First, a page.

By Fredo Arias-King, HBS ’96, GSAS ’98, Correspondent
President Felipe Calderón did what most Mexicans only dreamed of—he struck with force at the organized crime taking over the country.
Why, then, is he so disliked? When Harvard invited the now ex-president to serve as a fellow at the Kennedy School, this created a small uproar among our community. Some accused the former alumnus (he spent a year at the Kennedy School as a Mason Fellow twelve years ago) of massive human rights violations, disappearances and over 60,000 dead; a result of his war on organized crime.
But these specific criticisms are a stretch, even unfair. After all, one of the main obligations of a democracy is to defend itself against external and internal threats—and that can get bloody (think Winston Churchill and Abraham Lincoln). And Mexico was indeed being taken over by cartels.
What was different with Calderón, and the reason why some consider his strategy (and even presidency) a tragic failure, was the strange way in which he went about his war.
As a Harvard student, Calderón should have skipped an econometrics class and instead gone upstairs to the Belfer Center. There, he should have asked the scholars to share the groundbreaking lessons published in the journal International Security by Edward Mansfield and Jack Snyder (1995), who state that democratizing states are quite prone to war.
Looking at the mechanics of this tenet as outlined by the authors, one sees that this happens when the new democratic leader fails to purge the elites of the former regime from key areas of government. These elites have an incentive to sabotage the new order so they can regain the threatened privileges of the old regime.
When other democratic leaders worldwide inherited a dysfunctional and corrupt government, they sought to clean the institutions and the police forces first, before street-fighting the mafia. Colombian president Alvaro Uribe purged the mafia-penetrated police and even the Congress and the courts, creating special structures to protect democratic institutions from the corrosive power of the cartels. The results were pretty dramatic, rescuing Colombia from a quasi-failed status to a success story of state capacity and even development.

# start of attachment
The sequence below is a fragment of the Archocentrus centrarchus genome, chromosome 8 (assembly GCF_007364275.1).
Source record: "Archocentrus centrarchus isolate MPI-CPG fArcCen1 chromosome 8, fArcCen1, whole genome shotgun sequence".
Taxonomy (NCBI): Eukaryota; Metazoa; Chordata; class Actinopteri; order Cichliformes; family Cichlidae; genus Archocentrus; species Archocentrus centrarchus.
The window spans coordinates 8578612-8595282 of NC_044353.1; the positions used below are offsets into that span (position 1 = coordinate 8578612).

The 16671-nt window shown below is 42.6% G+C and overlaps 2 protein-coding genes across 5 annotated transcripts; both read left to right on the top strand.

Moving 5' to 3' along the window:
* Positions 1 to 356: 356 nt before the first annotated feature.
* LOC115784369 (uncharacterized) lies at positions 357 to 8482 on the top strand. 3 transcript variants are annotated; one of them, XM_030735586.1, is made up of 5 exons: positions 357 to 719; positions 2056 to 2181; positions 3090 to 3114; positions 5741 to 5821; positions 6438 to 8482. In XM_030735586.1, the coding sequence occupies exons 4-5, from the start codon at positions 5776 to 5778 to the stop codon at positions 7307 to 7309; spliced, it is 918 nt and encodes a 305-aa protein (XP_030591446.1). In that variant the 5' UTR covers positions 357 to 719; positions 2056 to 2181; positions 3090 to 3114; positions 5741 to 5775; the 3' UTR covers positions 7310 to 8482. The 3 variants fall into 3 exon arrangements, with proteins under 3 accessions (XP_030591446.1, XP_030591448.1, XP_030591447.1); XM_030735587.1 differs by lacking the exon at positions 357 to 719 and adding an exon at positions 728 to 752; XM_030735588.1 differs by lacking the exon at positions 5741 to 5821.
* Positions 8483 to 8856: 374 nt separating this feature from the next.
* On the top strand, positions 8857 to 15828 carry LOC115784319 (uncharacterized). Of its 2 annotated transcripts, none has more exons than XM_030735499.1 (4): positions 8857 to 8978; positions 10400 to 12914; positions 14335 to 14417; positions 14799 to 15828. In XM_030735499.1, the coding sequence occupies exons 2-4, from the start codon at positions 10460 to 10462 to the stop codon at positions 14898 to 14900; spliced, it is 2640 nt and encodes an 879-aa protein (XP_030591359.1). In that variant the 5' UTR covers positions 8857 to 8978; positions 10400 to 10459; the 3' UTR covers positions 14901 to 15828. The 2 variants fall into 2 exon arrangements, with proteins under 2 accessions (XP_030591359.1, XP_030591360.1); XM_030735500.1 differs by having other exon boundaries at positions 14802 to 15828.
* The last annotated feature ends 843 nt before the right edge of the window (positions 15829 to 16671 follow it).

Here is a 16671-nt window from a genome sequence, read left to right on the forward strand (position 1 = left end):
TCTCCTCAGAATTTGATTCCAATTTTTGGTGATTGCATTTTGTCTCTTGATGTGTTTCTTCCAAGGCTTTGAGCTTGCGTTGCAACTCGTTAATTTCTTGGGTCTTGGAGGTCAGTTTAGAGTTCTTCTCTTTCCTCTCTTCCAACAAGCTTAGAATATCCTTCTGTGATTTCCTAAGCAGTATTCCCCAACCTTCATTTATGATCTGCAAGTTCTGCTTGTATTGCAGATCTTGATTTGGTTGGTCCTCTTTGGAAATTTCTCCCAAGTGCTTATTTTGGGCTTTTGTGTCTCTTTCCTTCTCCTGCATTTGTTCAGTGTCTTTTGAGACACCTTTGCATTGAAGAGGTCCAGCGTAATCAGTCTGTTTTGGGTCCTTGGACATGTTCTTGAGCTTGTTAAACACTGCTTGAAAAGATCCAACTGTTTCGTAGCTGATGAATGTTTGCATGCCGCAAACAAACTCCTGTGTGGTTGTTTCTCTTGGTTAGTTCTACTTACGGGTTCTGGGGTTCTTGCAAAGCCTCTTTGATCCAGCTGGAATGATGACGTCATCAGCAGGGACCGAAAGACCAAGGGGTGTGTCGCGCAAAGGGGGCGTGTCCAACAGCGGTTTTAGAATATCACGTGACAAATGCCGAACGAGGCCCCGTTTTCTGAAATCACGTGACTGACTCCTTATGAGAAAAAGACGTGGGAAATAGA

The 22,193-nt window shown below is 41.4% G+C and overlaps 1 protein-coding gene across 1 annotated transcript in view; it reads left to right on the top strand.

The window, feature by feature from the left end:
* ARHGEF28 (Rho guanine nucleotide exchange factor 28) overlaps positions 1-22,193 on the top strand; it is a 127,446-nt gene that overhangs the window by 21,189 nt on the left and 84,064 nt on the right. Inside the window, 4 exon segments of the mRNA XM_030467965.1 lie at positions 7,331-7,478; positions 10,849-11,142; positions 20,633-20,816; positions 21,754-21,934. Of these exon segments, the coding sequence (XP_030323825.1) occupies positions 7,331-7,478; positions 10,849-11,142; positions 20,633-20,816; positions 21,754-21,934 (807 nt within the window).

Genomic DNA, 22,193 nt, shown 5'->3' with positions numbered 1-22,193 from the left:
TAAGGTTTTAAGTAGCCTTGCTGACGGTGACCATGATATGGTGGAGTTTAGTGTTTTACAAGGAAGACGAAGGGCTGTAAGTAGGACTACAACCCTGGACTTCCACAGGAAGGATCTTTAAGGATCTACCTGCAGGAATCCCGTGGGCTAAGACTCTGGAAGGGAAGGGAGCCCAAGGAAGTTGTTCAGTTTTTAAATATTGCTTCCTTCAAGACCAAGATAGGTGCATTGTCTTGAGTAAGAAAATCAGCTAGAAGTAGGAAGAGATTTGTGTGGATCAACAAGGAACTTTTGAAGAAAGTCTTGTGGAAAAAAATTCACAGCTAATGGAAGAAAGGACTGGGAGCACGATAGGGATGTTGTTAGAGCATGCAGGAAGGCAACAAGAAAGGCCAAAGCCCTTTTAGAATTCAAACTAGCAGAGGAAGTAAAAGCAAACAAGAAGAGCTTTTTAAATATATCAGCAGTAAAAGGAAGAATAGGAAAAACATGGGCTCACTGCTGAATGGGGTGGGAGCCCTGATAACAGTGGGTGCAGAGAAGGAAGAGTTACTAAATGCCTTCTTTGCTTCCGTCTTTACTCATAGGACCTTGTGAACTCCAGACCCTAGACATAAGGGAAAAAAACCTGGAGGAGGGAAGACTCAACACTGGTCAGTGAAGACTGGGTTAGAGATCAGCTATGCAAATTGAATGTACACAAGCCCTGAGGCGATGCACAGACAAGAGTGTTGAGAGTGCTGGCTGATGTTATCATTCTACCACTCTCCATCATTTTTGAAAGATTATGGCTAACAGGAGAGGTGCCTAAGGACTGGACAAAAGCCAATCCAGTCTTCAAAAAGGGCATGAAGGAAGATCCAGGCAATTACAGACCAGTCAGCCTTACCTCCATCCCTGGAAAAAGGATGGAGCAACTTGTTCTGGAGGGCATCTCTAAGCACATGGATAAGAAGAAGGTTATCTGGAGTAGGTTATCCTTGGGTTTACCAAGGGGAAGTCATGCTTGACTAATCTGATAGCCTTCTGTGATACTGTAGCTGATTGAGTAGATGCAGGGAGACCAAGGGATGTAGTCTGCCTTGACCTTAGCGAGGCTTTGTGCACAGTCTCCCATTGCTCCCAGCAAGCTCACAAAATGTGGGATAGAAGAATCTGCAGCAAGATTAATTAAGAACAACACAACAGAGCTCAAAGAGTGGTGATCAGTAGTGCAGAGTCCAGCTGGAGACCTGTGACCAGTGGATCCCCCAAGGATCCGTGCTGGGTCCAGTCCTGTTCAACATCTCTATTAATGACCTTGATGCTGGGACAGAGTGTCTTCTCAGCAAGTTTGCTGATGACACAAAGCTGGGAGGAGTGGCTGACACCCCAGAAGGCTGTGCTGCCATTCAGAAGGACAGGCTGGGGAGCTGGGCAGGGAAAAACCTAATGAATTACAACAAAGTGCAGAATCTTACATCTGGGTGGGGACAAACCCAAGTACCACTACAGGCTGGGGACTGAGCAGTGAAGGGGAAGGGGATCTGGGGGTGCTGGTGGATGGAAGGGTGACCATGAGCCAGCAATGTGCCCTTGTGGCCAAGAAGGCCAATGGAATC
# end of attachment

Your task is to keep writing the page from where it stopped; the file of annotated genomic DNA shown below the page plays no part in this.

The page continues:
Despite his admitted admiration for Uribe, Calderón forgot this crucial step.
Calderón accused his predecessors of tolerating cartel-sequestered institutions. But then, just a few days after his inauguration, he used these very institutions to declare a street war on the cartels.
To head the powerful Security Secretariat (SSP) he appointed a former political-police operator of one of the most notorious former governors from the previous regime (the PRI, which ruled Mexico until 2000), who in the 1990s allegedly protected the mafias. Calderón ignored multiple pleas to change course.
To the even more powerful Finance Secretariat, he appointed a “technocrat” groomed in the PRI, a regime responsible for numerous economic crimes.
Calderón therefore spent his six years smashing cockroaches – yet failed to shovel out the pile of rotting garbage in the living room, which was producing those vermin. The courts would release capos hauled in by the army; entire state governments cooperated with organized crime, as did chunks of the federal government; the Finance Secretariat declined to prevent banks from laundering billions in drug money.
There was no geopolitical space for Mexico to engage in foreign aggression, but Mansfield and Snyder’s theory explains quite well why Mexico plunged into an internal war.
Calderón’s failure, in other words, was entirely predictable. In fact, I foresaw such an outcome in The National Interest shortly before Calderón won that election in 2006.
If only Kennedy School faculty had shared the research by Mansfield and Snyder with ambitious foreign politicians washing up on their lawn; or, better yet, designed a course on such politically incorrect subjects as lustration (draining the previous regime) during transitions of power. Since Jeffrey Sachs left Harvard, I doubt anyone is teaching this anymore.
But I have a candidate: Maria Gaidar, who was also a Mason Fellow, suffered first hand her father’s political tragedy when reforming Russia in 1992. Later, former Prime Minister Yegor Gaidar reminisced on the need for housecleaning before a major task, such as his “shock therapy” reforms, sabotaged at every step by the Soviet nomenklatura he unwittingly left in office.
Because of this reluctance to teach its own controversial research, Harvard has produced yet another mediocre president for Mexico (that’s three out of three), while Yale produced a more-or-less decent one. If this were the football game, we’d be losing badly. And it’s all because someone neglected to tell our quarterback not to keep passing the ball to the opposing team.
The author (HBS ’96, GSAS ’98) was senior advisor on international relations to the PAN party and its presidential campaign in 1999-2000. He also founded the academic quarterly Demokratizatsiya: The Journal of Post-Soviet Democratization.